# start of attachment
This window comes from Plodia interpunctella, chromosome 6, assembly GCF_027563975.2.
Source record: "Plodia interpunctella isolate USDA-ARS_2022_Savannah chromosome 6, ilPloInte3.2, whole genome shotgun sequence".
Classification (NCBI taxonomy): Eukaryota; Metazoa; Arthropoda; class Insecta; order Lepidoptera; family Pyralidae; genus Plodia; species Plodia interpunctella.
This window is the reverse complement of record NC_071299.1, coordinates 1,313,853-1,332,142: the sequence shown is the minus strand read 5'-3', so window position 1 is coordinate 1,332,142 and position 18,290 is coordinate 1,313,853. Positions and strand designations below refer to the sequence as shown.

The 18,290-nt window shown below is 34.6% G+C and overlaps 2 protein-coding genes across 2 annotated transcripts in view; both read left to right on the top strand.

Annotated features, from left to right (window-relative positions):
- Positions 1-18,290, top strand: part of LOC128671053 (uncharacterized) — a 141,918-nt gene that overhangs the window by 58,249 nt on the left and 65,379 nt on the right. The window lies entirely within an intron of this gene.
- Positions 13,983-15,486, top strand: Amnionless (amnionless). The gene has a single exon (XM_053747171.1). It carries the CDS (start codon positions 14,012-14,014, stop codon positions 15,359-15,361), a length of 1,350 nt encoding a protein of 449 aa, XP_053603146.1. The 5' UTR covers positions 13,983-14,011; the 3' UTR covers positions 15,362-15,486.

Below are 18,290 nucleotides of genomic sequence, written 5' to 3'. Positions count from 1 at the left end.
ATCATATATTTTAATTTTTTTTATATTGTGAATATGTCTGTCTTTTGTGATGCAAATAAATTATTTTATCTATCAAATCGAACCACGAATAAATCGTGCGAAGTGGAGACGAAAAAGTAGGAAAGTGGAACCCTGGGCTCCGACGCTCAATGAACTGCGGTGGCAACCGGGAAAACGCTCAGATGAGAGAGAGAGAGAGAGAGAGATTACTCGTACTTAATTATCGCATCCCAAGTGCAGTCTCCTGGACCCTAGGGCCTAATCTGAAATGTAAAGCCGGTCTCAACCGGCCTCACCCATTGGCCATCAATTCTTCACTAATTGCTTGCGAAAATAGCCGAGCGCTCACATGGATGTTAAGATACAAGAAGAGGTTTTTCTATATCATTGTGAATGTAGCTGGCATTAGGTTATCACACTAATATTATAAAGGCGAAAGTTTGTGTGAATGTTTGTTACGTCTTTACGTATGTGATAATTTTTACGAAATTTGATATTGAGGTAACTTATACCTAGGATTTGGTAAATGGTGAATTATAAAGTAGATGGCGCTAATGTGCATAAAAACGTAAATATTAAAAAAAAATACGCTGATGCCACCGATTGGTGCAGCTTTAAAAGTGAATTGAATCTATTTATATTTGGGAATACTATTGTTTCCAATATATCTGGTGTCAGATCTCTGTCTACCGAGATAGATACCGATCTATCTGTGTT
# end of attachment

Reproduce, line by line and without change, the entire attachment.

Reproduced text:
This window comes from Plodia interpunctella, chromosome 6, assembly GCF_027563975.2.
Source record: "Plodia interpunctella isolate USDA-ARS_2022_Savannah chromosome 6, ilPloInte3.2, whole genome shotgun sequence".
Classification (NCBI taxonomy): Eukaryota; Metazoa; Arthropoda; class Insecta; order Lepidoptera; family Pyralidae; genus Plodia; species Plodia interpunctella.
This window is the reverse complement of record NC_071299.1, coordinates 1,313,853-1,332,142: the sequence shown is the minus strand read 5'-3', so window position 1 is coordinate 1,332,142 and position 18,290 is coordinate 1,313,853. Positions and strand designations below refer to the sequence as shown.

The 18,290-nt window shown below is 34.6% G+C and overlaps 2 protein-coding genes across 2 annotated transcripts in view; both read left to right on the top strand.

Annotated features, from left to right (window-relative positions):
- Positions 1-18,290, top strand: part of LOC128671053 (uncharacterized) — a 141,918-nt gene that overhangs the window by 58,249 nt on the left and 65,379 nt on the right. The window lies entirely within an intron of this gene.
- Positions 13,983-15,486, top strand: Amnionless (amnionless). The gene has a single exon (XM_053747171.1). It carries the CDS (start codon positions 14,012-14,014, stop codon positions 15,359-15,361), a length of 1,350 nt encoding a protein of 449 aa, XP_053603146.1. The 5' UTR covers positions 13,983-14,011; the 3' UTR covers positions 15,362-15,486.

Below are 18,290 nucleotides of genomic sequence, written 5' to 3'. Positions count from 1 at the left end.
ATCATATATTTTAATTTTTTTTATATTGTGAATATGTCTGTCTTTTGTGATGCAAATAAATTATTTTATCTATCAAATCGAACCACGAATAAATCGTGCGAAGTGGAGACGAAAAAGTAGGAAAGTGGAACCCTGGGCTCCGACGCTCAATGAACTGCGGTGGCAACCGGGAAAACGCTCAGATGAGAGAGAGAGAGAGAGAGAGATTACTCGTACTTAATTATCGCATCCCAAGTGCAGTCTCCTGGACCCTAGGGCCTAATCTGAAATGTAAAGCCGGTCTCAACCGGCCTCACCCATTGGCCATCAATTCTTCACTAATTGCTTGCGAAAATAGCCGAGCGCTCACATGGATGTTAAGATACAAGAAGAGGTTTTTCTATATCATTGTGAATGTAGCTGGCATTAGGTTATCACACTAATATTATAAAGGCGAAAGTTTGTGTGAATGTTTGTTACGTCTTTACGTATGTGATAATTTTTACGAAATTTGATATTGAGGTAACTTATACCTAGGATTTGGTAAATGGTGAATTATAAAGTAGATGGCGCTAATGTGCATAAAAACGTAAATATTAAAAAAAAATACGCTGATGCCACCGATTGGTGCAGCTTTAAAAGTGAATTGAATCTATTTATATTTGGGAATACTATTGTTTCCAATATATCTGGTGTCAGATCTCTGTCTACCGAGATAGATACCGATCTATCTGTGTT